Monday, October 08, 2007

The spectrum of an idea, from the RIAA to Radiohead and Lawrence Lessig

In recent days, two things have happened simultaneously, and they represent two important, but ambiguous, developments in a struggle that has been on the radar for quite a while. This is the battle for music distribution, fought between an enterprising public and a defensive, conservative media industry.

First of all, the first RIAA lawsuit to come to trial has been decided, in a far-reaching event that proves that our legal system has no scruples about deciding against individuals in favor of megacorporations. The defendant in question was fined $9,250 per song, for each of 24 songs she made available online that the record companies focused on. For those whose Windows calculators aren't handy, that's $222,000 she has to pay for allowing other people to download things from her computer.

The absurd verdict isn't actually justified by any real-world logic, and all that's left to explain it is the RIAA's emphasis on her as an example. I can't imagine a court that would allow this to happen, nor a legal precedent that would accommodate it. It's the newest in a series of verdicts symptomatic of a neurotic, punitive society, so scared of crime and disorder that it imposes sanctions far exceeding what's called for by the situation in question. Another recent example resulted in a national controversy that's still striking some racial nerves in the CNS of this country.

The other thing I was talking about... the converging happenstance that complicates a simple statement on corporate stupidity... is Radiohead's startling, progressive decision to publish their own new album, coming on September 10, and to offer it for whatever price the buyer wants to pay. This is a powerful statement in opposition to the music industry, showing the world that the corporate machine is no longer the only way to distribute music.

Here we have an obstacle, and we have an answer. When the RIAA and the constipated corporate assholes of America try to strangle the emergent technology that offers a new promise to their medium, they will be met: they will find themselves faced with artists and individuals with an active conscience, a critical consciousness, and the power to wiggle out of a crushing grip.

In my opinion, Radiohead is taking the first step in a journey we all have to undergo. My personal and philosophical arguments with the RIAA have compounded so much that I'm not interested in any form of compliance any longer, whether it's financial, legal, or journalistic. It's time for listeners to strangle those old channels and flood the new ones. When they demand $222,000 from Jammie Thomas, who makes $36,000 a year, to make an example out of a rather trivial offense, the record companies show themselves incapable of reason, and they lose all rights to compromise.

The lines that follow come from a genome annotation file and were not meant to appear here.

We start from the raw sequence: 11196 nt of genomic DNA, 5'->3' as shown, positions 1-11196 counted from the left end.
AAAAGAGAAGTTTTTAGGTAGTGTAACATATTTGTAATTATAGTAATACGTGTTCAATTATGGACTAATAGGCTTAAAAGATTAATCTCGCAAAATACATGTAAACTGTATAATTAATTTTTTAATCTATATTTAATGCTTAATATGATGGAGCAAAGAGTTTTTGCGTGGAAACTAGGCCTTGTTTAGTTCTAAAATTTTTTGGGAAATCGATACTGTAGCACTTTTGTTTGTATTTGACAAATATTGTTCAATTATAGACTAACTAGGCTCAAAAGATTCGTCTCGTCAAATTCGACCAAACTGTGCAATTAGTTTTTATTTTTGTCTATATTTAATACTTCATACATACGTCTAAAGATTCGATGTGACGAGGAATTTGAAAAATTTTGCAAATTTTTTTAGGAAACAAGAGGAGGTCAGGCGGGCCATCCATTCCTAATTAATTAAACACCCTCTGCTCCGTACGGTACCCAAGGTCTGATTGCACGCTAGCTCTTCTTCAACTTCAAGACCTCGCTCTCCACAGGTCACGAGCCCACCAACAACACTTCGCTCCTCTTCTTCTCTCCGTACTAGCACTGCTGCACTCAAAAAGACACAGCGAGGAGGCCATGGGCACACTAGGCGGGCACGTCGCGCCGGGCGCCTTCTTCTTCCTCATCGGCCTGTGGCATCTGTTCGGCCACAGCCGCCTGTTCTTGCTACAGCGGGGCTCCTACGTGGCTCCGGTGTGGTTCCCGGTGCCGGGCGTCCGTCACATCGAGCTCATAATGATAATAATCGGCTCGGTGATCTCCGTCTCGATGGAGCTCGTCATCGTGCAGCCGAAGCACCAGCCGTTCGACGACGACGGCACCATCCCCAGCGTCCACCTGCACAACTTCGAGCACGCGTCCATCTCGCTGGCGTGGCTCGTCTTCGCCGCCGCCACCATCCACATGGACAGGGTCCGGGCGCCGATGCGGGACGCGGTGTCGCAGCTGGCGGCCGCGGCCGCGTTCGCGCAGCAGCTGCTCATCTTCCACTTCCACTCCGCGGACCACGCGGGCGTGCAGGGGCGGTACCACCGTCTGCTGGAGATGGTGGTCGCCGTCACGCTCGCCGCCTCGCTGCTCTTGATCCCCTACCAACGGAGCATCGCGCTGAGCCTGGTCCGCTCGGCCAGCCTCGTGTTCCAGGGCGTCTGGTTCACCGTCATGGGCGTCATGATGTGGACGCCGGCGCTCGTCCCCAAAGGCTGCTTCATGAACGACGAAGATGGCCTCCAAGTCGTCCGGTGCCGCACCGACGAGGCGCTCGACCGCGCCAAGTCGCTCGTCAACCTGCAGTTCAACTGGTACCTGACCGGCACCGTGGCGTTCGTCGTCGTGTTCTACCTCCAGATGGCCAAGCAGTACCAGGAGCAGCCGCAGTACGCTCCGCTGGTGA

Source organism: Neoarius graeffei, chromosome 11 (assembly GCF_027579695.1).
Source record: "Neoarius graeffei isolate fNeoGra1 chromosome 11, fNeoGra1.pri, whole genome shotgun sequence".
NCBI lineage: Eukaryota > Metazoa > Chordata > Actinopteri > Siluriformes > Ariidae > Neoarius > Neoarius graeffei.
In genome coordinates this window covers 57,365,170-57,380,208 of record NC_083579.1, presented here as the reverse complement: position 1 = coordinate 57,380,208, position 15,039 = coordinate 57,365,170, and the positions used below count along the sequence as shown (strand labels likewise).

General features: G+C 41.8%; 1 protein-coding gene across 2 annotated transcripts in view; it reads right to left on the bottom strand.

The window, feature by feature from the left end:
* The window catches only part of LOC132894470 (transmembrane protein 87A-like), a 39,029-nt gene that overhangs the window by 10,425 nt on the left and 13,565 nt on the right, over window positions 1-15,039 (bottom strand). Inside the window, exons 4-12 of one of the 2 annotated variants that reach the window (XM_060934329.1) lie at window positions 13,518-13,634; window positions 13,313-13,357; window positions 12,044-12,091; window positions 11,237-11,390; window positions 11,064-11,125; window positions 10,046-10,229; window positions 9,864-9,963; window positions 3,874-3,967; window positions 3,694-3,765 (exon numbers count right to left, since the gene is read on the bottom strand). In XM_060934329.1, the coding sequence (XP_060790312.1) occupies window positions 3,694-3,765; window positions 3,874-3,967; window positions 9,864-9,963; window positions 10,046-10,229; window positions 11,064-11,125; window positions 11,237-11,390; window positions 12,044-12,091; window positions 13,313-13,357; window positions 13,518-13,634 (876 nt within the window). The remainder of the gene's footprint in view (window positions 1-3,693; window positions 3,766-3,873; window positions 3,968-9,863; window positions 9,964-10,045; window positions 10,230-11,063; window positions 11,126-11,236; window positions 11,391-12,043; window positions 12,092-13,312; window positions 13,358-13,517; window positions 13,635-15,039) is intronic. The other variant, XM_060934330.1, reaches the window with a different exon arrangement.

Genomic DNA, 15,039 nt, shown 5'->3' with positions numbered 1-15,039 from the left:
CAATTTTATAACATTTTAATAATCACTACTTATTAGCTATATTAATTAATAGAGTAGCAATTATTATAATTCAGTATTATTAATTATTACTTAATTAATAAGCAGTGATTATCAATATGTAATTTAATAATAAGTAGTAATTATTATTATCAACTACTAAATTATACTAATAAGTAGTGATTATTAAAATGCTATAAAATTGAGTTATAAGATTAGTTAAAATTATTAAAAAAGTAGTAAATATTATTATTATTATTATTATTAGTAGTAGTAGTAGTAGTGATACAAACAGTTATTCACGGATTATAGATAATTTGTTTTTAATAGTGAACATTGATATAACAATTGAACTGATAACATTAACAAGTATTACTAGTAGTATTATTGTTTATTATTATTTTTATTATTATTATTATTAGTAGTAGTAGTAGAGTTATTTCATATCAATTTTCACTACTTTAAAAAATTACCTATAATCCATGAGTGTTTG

I'm never buying music from an RIAA-based label again. If I want to listen to new music from somebody worth listening to, and they happen to have RIAA distribution, I'll find a friend who has the CD and I'll borrow it. Meanwhile, I'll make a point of purchasing any good music that's being offered independently, or through an alternative label, or via nontraditional distribution scheme.

If anybody else wants to do the same, here are some sites to inspire you and get you moving.

For fighting the powers that be:
Boycott RIAA makes the case against the RIAA
RIAA Watch will tell you if your new CD is sponsoring intellectual terrorism

For getting non-RIAA music:
Radiohead is offering the new album, independent of the system.
Magnatune has some good bands, all licensed for easy distribution

For understanding creative freedom:
Lawrence Lessig is one of the masterminds of the Creative Commons

Free, legal raw material for use in your own work:
The Film Archive has free movie clips whose copyright terms have expired
StockXchange has hundreds of free stock photographs
Flickr supports Creative Commons and reasonable rights for use of images

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